Clarks Summit, PA (PRWEB) September 27, 2012
According to International Society for Animal Rights (ISAR), unknown to most custodians of dogs and cats and the public at large, there is a widespread practice in the United States of surgically cutting the vocal cords of canines (and, less often, felines).
ISAR has decided that consistent with its non-profit efforts on behalf of animal rights, devocalization when not performed solely for the medical benefit of dogs and cats but instead for the convenience of humans must be ended throughout the United States.
To accomplish that goal, ISAR has created a stand-alone Stop Devocalization Now Project to provide ammunition to likeminded people throughout the United States.
While commonly known by the euphemism “debarking,” synonyms for cutting a dog’s or cat’s vocal cords include “devocalization,” “silencing,” “bark softening,” “cutting the vocal cords.” According to the Humane Society Veterinary Medical Association (HSVMA), a veterinarian cuts the animal’s soft tissue by making a surgical incision in the dog’s neck, or by inserting tools through her mouth.
The consequences for devocalized dogs can be, and often are, severe. HSVMA has reported that breathing can become a struggle for devocalized animals because of airway obstruction, which in turn can cause a later administration of anesthesia for legitimate medical reasons to be problematic. A dog can choke on food, inhale vomit into her lungs, choke, gag, cough. Scar tissue buildup can require multiple surgical procedures. The devocalization procedure can cause severe blood loss and infection. It stands to reason that police — anyone, for that matter — suddenly encountering a devocalized attack dog will have no warning.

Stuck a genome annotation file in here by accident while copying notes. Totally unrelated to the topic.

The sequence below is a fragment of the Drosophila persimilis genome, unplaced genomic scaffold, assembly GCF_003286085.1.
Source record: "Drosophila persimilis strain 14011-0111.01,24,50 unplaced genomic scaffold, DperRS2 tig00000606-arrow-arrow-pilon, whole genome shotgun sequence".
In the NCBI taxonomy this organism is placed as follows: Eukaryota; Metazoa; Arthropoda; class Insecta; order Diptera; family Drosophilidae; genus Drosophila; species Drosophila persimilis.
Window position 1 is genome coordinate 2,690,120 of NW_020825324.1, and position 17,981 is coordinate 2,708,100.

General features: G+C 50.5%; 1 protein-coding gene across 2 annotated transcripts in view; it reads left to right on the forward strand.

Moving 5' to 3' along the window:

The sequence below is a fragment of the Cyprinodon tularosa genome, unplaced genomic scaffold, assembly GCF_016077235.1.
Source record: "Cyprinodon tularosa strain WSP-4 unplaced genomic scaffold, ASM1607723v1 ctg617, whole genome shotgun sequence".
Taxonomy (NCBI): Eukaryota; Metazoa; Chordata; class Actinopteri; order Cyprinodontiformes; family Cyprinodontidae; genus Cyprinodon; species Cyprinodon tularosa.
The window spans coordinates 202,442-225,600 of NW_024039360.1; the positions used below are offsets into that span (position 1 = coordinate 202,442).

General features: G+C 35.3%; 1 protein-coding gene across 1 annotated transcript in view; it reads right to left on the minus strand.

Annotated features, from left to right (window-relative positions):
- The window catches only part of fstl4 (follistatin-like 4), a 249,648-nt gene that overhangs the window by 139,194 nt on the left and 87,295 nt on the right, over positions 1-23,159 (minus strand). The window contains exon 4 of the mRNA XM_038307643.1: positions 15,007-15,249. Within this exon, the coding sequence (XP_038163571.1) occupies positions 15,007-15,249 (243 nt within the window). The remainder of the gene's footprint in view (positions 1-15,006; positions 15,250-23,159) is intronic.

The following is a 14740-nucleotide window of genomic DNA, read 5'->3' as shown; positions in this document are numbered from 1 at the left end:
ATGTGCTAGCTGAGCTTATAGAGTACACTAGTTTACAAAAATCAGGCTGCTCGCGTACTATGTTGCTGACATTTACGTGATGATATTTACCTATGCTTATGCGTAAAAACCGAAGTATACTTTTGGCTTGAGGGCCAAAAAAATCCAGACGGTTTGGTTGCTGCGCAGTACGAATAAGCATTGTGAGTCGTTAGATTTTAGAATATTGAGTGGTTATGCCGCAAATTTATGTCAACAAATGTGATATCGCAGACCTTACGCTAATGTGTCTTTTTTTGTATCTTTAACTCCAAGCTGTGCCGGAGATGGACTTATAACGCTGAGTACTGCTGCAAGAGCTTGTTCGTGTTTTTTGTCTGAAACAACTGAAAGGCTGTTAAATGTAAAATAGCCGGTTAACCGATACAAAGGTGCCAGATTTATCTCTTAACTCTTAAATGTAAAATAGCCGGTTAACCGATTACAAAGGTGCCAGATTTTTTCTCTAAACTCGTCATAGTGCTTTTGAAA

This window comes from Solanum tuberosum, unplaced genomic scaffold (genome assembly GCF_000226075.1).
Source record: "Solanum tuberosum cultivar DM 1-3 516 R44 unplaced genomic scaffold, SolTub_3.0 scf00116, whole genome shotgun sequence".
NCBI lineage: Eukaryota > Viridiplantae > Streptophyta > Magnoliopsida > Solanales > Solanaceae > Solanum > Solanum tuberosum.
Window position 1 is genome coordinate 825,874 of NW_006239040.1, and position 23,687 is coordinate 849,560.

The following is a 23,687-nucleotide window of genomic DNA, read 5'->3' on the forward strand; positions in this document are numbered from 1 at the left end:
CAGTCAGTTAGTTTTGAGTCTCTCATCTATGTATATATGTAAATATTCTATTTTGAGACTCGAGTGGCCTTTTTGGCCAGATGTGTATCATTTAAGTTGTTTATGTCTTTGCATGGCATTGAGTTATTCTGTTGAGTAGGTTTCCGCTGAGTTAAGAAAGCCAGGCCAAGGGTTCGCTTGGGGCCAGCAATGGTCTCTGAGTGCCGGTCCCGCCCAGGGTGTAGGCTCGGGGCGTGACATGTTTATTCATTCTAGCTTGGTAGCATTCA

It has been reported by Animal Law Coalition that a devocalized dog is more likely to be surrendered to a shelter and that Massachusetts shelters have received many devocalized animals before the practice was outlawed there.
ISAR’s Stop Devocalization Now Project — working through volunteers in every state in the country — will provide all information possible about devocalization, including but not limited to links to http://www.stopdevocalizationnow.org containing the following information:
Aspects of Devocalization: Medical, Ethical, Behavioral, Opponents and proponents.
Activism: ISAR’s Model Anti-Devocalization Statute, Suggested Letter-to-the-Editor and others, Veterinarian/behaviorist non-devocalization support and pledge, Initiative and referendum, Petitions, Anti-devocalization efforts abroad (Australia, Elsewhere).
Law and Legislation: Existing domestic anti-devocalization legislation (Massachusetts, New Jersey, Warwick Rhode Island, Newtown Ohio, Ohio.) Pending anti-devocalization legislation (California, Virginia), Failed anti-devocalization legislative attempts (California, New York, Cranston Rhode Island Congress). Lobbying. Cases related to anti-devocalization legislation. Constitutionality of anti-devocalization legislation.
Public Education: Anti-devocalization videos.